Approximate energy conservation gives an estimate


for the resonance parameter (26) at the onset of backreaction. If , the resonance does not terminate immediately at . Instead, the effective curvaton mass starts to grow exponentially, which soon brings the resonance to end. The nonlinear stage of the resonance after therefore makes only a small contribution to the total duration of the resonance [57] which can be reasonably well estimated by the duration of the linear stage given by (29).

3.2 Curvature perturbation

It is not possible to describe the backreaction and the equilibration of the fields using linear theory. To carry out the linearised calculation, we therefore simply assume that the resonance ends instantaneously at time , and that some fraction of the curvaton energy is transferred into radiation. The matter and radiation energy densities immediately after backreaction are therefore given by


In order to calculate the curvature perturbation, we choose this backreaction time as our reference time in (9). Therefore we have , and


where and we have assumed that , which is equivalent to having throughout the resonance. Substituting these into (12) and (13), we can work out the expression for the curvature perturbation. Using the leading terms in (32), (33), we find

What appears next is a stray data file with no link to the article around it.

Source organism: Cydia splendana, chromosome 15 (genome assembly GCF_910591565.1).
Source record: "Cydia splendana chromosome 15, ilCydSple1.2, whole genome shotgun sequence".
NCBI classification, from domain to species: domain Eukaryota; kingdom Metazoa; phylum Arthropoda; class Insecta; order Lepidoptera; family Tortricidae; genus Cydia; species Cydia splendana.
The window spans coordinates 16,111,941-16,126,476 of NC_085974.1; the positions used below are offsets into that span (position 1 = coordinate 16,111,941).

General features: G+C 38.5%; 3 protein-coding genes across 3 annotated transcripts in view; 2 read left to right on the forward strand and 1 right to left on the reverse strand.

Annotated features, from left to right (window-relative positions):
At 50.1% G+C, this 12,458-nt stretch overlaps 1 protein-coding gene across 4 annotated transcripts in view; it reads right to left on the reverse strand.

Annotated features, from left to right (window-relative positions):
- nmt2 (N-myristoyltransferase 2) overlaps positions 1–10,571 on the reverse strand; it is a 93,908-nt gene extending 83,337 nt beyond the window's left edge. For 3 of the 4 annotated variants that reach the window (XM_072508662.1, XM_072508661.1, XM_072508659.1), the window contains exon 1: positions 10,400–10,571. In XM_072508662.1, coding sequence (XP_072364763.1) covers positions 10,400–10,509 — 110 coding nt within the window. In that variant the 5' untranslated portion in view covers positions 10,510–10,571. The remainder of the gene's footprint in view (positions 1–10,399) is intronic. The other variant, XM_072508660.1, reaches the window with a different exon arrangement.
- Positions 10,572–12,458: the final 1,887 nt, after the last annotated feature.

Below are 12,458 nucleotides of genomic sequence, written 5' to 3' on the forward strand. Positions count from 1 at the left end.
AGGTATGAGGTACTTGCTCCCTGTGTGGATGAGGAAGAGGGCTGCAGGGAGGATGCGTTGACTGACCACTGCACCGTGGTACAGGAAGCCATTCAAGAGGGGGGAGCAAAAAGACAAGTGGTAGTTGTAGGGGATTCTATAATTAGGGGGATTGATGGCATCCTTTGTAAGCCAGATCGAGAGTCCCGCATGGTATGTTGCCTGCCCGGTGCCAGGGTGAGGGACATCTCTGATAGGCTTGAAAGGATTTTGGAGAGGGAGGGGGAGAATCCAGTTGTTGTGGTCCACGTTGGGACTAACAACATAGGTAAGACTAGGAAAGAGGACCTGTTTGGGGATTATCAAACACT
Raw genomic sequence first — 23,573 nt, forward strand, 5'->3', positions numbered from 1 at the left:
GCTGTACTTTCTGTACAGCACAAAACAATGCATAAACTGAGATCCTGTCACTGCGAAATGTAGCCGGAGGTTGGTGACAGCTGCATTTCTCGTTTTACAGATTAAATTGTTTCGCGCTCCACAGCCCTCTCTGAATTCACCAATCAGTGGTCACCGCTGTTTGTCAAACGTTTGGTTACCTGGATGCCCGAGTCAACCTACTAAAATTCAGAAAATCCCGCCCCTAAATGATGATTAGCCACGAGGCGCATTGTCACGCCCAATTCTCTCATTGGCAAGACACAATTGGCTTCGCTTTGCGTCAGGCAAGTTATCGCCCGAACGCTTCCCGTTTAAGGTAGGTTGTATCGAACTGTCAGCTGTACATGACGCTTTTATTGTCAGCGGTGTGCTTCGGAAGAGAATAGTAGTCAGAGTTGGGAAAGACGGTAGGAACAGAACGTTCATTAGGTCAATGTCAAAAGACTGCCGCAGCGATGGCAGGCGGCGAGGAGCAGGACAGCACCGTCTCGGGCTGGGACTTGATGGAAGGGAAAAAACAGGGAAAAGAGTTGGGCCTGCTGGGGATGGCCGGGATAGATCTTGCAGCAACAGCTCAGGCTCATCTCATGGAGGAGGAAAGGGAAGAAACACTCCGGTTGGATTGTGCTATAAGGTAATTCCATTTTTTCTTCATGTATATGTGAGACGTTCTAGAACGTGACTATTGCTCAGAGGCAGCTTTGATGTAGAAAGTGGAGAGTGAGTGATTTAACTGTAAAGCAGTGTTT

By setting in the above expressions, the standard curvaton results (18) for a perturbative decay are recovered.

The terms scaling as in (39) and (40) represent the contribution due to radiation inhomogeneities created by the curvaton decay. If the curvaton particles left over after the resonance have a long perturbative lifetime, this component effectively redshifts away and the expressions (39) and (40) reduce to


The nonlinearity parameter can be computed using (8). In the late time limit, we find using (41) and (42) ,


To make use of these results, one would have to know the first and second derivatives of and , which, unfortunately, are difficult to calculate. In principle, the exponential growth rate is calculable in linearised theory, but obtaining its derivatives reliably is hard because it is an averaged quantity that describes a stochastic process. In contrast, is fully determined by the nonlinear dynamics at the end of the resonance, and, therefore, it is not possible to calculate it using linearised equations.

We conclude that the perturbations generated by resonant curvaton decay are not calculable using linear theory. Instead, we have to carry out a fully nonlinear calculation using lattice field theory methods.

4 Simulations

4.1 Simulation method

In section 3 we saw that the curvature perturbations produced by the resonance cannot be calculated using linear theory. Therefore, we adopt a completely different approach. We use nonlinear three-dimensional classical lattice field theory simulations222We use a modification of the corrected version of the code used in refs. [37] and [38] described in the erratum of [38]. to determine how the scale factor evolves as the fields fall out of equilibrium at the end of preheating and to compute the required quantities , and directly. This is a standard method of solving the field dynamics in such systems [65, 66, 72, 73, 74, 75, 76, 77], and recently [37, 38, 39] it was shown how it can be used, with the separate universe approximation, to compute curvature perturbations.